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Tags: Louisiana | senate race | runoff

Conservatives Rally to Cassidy in Louisiana Senate Runoff

John Gizzi By Monday, 10 November 2014 06:30 AM EST Current | Bio | Archive

With the last U.S. Senate race of 2014 to be decided in Louisiana on Dec. 6, conservatives have begun to unite behind Republican Rep. Bill Cassidy with the goal of unseating Democratic Sen. Mary Landrieu.

On Saturday, four days after he placed third (13 percent of the vote) behind Landrieu (42 percent) and Cassidy (41 percent) in the initial balloting, retired U.S. Air Force Colonel and tea party favorite Rob Maness announced he was backing fellow Republican Cassidy in the runoff next month.

“We reached out to Rob right after the election,” State Republican Chairman Roger Villere Jr. told Newsmax Sunday, shortly after leaving a New Orleans Saints football game (in which the Saints lost to the San Francisco 49ers in overtime), “We spoke to him and his team and had a meeting.”

Villere recalled how Cassidy himself was in touch with the Republican who had probably denied him an outright win Nov. 4, and "Bill and his wife went out to dinner with Rob and his wife at Ye Old College Inn in New Orleans. There really was a level of comfort after that."

On Monday,  former opponents Cassidy and Maness will join hands at a "unity rally" in Baton Rouge. Also scheduled to be on stage are Sen. Rand Paul (R.-Kentucky), Louisiana’s Republican Sen. David Vitter and Gov. Bobby Jindal, who refused to side with either Cassidy or Maness and confined his campaigning to candidates in other states. (Although Jindal was neutral, Party Chairman Villere explained to us that a petition signed by an "overwhelming number" of the 220 members of the state GOP’s Central Committee led the party’s Executive Committee to endorse Cassidy in the initial balloting).

Maness, a favorite of the tea party, had run with the backing of Sarah Palin, the Tea Party Patriots, and Woody Jenkins, longtime conservative leader in the Pelican State and Landrieu’s GOP opponent in her first Senate race in 1996.

On Oct. 25, Cassidy cited his conservative voting record to Newsmax and told us that "I don't, for the life of me, have a clue what the problem is with [Maness] and the folks backing him have with me as a conservative!"

"Look, I'm strongly endorsed by the National Right to Life Committee, the National Rifle Association, [Texas Gov.] Rick Perry, [former GOP presidential hopeful] Herman Cain, and Dr. Ben Carson. There are few with more impeccable conservative credentials than this group."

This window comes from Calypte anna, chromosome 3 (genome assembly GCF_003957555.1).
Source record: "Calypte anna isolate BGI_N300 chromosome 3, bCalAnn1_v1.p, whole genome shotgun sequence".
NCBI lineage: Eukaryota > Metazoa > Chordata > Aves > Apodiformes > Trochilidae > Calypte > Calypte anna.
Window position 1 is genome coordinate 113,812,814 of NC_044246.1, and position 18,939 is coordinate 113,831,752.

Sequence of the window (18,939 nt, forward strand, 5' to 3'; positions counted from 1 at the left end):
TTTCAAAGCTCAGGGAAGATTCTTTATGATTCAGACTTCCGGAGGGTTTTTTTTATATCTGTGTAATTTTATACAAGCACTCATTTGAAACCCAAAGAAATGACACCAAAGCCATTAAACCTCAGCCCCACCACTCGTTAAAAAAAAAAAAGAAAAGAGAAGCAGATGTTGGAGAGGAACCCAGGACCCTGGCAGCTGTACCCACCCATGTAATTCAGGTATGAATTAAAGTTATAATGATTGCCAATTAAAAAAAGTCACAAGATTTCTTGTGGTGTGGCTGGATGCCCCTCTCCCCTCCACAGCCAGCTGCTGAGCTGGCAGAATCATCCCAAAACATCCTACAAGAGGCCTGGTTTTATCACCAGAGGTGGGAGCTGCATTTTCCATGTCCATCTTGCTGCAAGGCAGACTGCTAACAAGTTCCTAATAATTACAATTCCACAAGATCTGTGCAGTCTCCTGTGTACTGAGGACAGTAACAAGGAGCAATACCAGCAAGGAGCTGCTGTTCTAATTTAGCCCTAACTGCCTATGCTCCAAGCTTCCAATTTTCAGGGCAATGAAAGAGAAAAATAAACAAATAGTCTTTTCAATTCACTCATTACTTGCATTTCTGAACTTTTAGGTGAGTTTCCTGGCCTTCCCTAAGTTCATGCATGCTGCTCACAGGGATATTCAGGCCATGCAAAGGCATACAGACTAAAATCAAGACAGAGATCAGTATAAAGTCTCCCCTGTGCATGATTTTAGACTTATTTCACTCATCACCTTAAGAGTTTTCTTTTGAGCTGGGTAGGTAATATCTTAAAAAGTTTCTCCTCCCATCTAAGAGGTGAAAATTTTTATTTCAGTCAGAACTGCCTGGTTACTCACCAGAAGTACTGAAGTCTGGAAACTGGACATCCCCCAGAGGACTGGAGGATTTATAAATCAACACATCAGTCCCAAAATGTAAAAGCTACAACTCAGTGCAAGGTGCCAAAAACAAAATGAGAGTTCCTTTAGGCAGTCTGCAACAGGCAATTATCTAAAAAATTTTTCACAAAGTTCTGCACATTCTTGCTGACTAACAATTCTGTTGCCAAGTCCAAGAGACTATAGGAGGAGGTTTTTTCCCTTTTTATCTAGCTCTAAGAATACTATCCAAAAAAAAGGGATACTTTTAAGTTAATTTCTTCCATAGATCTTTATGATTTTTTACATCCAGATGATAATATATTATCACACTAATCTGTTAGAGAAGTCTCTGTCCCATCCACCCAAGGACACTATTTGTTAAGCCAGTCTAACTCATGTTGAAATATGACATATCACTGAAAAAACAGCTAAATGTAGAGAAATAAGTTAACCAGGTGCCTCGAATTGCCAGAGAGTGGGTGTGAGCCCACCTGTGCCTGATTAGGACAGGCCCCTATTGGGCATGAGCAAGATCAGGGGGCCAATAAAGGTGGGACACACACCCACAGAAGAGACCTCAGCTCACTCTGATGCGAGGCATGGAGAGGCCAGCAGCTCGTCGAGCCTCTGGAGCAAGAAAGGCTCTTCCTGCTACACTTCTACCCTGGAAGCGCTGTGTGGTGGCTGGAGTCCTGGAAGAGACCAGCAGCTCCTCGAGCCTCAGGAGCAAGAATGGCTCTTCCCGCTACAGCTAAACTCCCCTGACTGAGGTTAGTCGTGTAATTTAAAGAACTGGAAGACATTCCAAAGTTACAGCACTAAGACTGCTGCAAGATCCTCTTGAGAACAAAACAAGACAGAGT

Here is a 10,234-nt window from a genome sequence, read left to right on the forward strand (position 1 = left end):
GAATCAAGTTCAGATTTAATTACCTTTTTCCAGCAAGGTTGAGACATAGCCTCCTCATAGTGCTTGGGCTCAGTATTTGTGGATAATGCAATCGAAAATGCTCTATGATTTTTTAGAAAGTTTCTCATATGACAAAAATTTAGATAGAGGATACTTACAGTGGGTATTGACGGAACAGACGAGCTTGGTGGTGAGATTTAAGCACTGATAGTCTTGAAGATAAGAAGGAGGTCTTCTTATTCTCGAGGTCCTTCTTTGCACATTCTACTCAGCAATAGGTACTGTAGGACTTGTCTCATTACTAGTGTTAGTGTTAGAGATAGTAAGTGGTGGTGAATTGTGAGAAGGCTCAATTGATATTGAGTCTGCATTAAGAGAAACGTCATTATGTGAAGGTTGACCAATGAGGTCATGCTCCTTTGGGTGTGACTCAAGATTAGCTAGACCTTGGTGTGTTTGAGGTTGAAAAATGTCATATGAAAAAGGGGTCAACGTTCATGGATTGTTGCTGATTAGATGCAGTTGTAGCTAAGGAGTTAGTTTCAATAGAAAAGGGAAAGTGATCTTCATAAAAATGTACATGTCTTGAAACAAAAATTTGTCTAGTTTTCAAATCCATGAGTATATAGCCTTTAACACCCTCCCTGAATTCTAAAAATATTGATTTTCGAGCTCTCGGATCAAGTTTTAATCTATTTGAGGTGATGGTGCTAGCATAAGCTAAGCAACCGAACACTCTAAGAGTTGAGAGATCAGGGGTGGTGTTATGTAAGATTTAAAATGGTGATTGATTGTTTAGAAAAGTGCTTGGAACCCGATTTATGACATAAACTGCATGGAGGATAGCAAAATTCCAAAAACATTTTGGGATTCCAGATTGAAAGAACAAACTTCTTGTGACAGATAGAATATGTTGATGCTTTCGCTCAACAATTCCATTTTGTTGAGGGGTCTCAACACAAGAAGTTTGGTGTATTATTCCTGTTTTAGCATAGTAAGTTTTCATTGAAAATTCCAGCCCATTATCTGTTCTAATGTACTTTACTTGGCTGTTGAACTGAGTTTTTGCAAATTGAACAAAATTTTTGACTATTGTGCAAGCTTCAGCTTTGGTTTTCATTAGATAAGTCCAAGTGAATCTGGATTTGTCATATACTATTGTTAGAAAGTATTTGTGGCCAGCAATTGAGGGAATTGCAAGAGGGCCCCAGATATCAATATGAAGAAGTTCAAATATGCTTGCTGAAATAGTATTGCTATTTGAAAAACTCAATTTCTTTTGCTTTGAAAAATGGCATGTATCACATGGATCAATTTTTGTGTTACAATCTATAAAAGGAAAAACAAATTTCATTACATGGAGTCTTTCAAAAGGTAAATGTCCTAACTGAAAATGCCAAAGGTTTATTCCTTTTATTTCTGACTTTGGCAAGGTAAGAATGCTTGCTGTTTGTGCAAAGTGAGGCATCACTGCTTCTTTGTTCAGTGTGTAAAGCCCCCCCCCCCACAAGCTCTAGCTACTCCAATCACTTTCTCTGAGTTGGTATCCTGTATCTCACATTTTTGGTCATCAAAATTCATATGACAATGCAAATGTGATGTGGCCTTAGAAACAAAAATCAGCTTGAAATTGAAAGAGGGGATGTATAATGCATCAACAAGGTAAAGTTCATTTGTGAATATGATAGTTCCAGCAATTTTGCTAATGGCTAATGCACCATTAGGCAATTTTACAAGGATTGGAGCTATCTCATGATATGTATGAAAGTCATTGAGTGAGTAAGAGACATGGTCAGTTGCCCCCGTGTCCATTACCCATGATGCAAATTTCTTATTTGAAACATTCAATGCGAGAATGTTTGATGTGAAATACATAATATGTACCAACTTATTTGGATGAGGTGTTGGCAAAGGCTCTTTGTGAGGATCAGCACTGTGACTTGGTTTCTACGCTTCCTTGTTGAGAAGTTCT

But rather than criticize Maness and his backers, Cassidy — a physician by trade — focused his fire on Landrieu, who, he quickly reminded us, "cast the deciding vote for Obamacare and votes with President Obama 97 percent of the time."

Just as just about every poll showed Maness would draw enough votes to deny Landrieu and Cassidy the outright majority needed to win the race on Nov. 4, the same surveys almost universally showed the physician-candidate easily beating the three-term senator next month.

A Rasmussen Poll, for example, showed that among likely voters statewide, Cassidy would defeat Landrieu by a margin of 52 percent to 43 percent. A CBS News/New York Times/You Gov poll gave Cassidy the edge over Landrieu by 46 percent to 42 percent.

But these polls were conducted before the November balloting and Cassidy’s unexpectedly strong performance against Landrieu, despite the presence of fellow Republican Maness. With momentum coming from his near-tie with Landrieu and with Republicans of all stripes behind him, Cassidy is thought to be running even further ahead of the embattled incumbent.

A strong sign that Democrats themselves see a "rescue mission" of Landrieu as hopeless came last Thursday, when the Democratic Senatorial Campaign Committee pulled its commercials on her behalf from both network and cable television.

"And with Republicans sure to run the Senate, she won’t be chairman of the Energy Committee or chairman of anything," the GOP’s Villere told us. "So maybe that’s a reason we’re getting reports that some of the folks who backed her because they thought she’d have clout aren’t returning her calls these days."

John Gizzi is chief political columnist and White House correspondent for Newsmax.


© 2022 Newsmax. All rights reserved.


John-Gizzi
With the last U.S. Senate race of 2014 to be decided in Louisiana on Dec. 6, conservatives have begun to unite behind Republican Rep. Bill Cassidy with the goal of unseating Democratic Sen. Mary Landrieu.
Louisiana, senate race, runoff
878
2014-30-10
Monday, 10 November 2014 06:30 AM
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